The Art of Being KIND
Being kind is essentially an art and takes practice. It takes rethinking the way that we think at any given moment and work at being KIND. Now that I’m older and have grown more into “me”, I want to strive to be even more kind. I am at times in better control of my actions and reactions and am more self-aware. Learning how to be more in control in any given situation allows us to express ourselves more appropriately. Not being in control is when all hell breaks loose and often, we reflect later and feel bad or regret the way we acted. How can we minimize overreacting or losing control? Let’s take a closer look.
Kindness: the quality of being friendly, generous, and considerate. Selfless, compassionate, and merciful.
To be more kind, we need to learn how to be less unkind. Simple as it is to say, it is much more difficult to practice. Especially when we are in the heat of the moment. That’s where the rethinking in the way we think needs to come to the forefront of our mind. While we are in the situation, we need to learn how to de-escalate our internal natural reactions.
“Being a Karen” What Does it Mean?
Origin and Meaning of the name Karen:
- a girl’s name of Danish origin meaning “pure”.
- Slang meaning found in Wikipedia: “Karen is a pejorative term for a white woman perceived as entitled or demanding beyond the scope of what is normal.”
I feel bad for all the Karen’s out there that have had their name used in meme’s that show someone over reacting in a ridiculous manner. Typically it’s a characterization of a white entitled woman.
Acting like an out of control, over-the-top person is not limited to a certain race, ethnic background, or age. I know I’ve reacted to situations in my past where I was over-the-top and didn’t act in the way that I am proud of. I think if we want to be honest, we all have had our moments.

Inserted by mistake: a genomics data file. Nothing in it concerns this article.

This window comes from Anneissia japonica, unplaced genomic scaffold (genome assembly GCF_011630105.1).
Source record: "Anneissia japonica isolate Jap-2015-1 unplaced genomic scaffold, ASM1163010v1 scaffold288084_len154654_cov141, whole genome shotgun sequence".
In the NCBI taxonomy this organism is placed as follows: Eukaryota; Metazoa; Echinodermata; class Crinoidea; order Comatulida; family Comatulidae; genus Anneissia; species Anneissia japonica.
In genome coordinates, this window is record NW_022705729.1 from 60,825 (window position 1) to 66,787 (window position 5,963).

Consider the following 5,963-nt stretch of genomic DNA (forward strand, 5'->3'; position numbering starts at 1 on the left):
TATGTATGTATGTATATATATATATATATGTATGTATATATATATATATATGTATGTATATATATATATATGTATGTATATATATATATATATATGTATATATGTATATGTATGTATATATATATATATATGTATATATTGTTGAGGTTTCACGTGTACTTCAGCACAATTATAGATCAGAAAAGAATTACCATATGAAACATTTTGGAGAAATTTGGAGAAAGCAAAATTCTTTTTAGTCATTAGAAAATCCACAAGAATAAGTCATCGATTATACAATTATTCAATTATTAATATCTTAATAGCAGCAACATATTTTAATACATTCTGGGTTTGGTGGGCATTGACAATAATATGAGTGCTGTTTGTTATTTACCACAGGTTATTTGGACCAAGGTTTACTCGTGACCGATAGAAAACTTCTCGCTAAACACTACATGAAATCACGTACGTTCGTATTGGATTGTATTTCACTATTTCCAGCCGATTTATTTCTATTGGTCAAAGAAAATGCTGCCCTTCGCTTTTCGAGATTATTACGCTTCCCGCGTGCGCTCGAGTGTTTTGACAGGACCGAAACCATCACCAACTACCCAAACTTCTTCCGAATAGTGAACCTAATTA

I know many wonderful individuals with that name, and they do not have the qualities tied to that reference. My heart goes out to all the beautiful Karen’s in the world who represent what the birth name “Karen” really means.
Taking Back What I Said
It is easy to recall times in my life where I said something that I wish I could take back. It’s usually the times where I’m taken off guard or provoked, and after the situation I wish I kept my mouth shut and controlled myself better. I will also take in account my mood and if I was irritable, stressed, or tired. When something like this happens, I take time to think about what I said and how I said it. How was it received and how did it affect the person? Do I need to apologize?
This reflection helps me to recognize what my triggers might have been so I can work towards doing better the next time. If we don’t reflect on the way we reacted or take ownership of our own actions, how can we grow or do better the next time?
One of my favorite bible verses is one that has stuck with me and helps me remember how just our words alone can cause harm to others. We need to be mindful of what we say and how we say it. Sometimes the hurtful things we say will leave a lifelong impression or scar. The sad part is, we may not have even meant what we said if it was said in anger.
The tongue can be used the same way as a spark that starts a forest fire.James 3:5.
Being out of control in our actions and reactions is not the place any of us want to be. It is easy to deflect and blame other people for a situation, but the truth is, the way we act is on us. Managing ourselves manages escalation. We are not responsible for how someone else behaves but we are responsible for our own behavior. Our part in a conversation or confrontation is one hundred percent within our control.
Being angry or upset is a normal part of human emotion. But if we can learn how to control our impulses better and not lash out in an uncontrollable way, we will feel proud in the fact that we were able to remain in control and we handled the situation properly.
The number one thing that triggers me to lash out is stress. That stress will in turn cause me to be tired, frustrated and irritable. None of these things contribute to keeping a cool head or remaining in control when faced with life’s challenges. It is an overwhelming feeling when we are stressed, and it plays havoc on our mind, body, and soul.
In my investigation on the subject of what triggers us to lose control, I found some great insight from MentalHelp.net and Mind.org. As I read each of these points, I found myself nodding in agreement. I can relate to these triggers, and I think they will resonate with you as well. It is hard to keep your composure when feeling…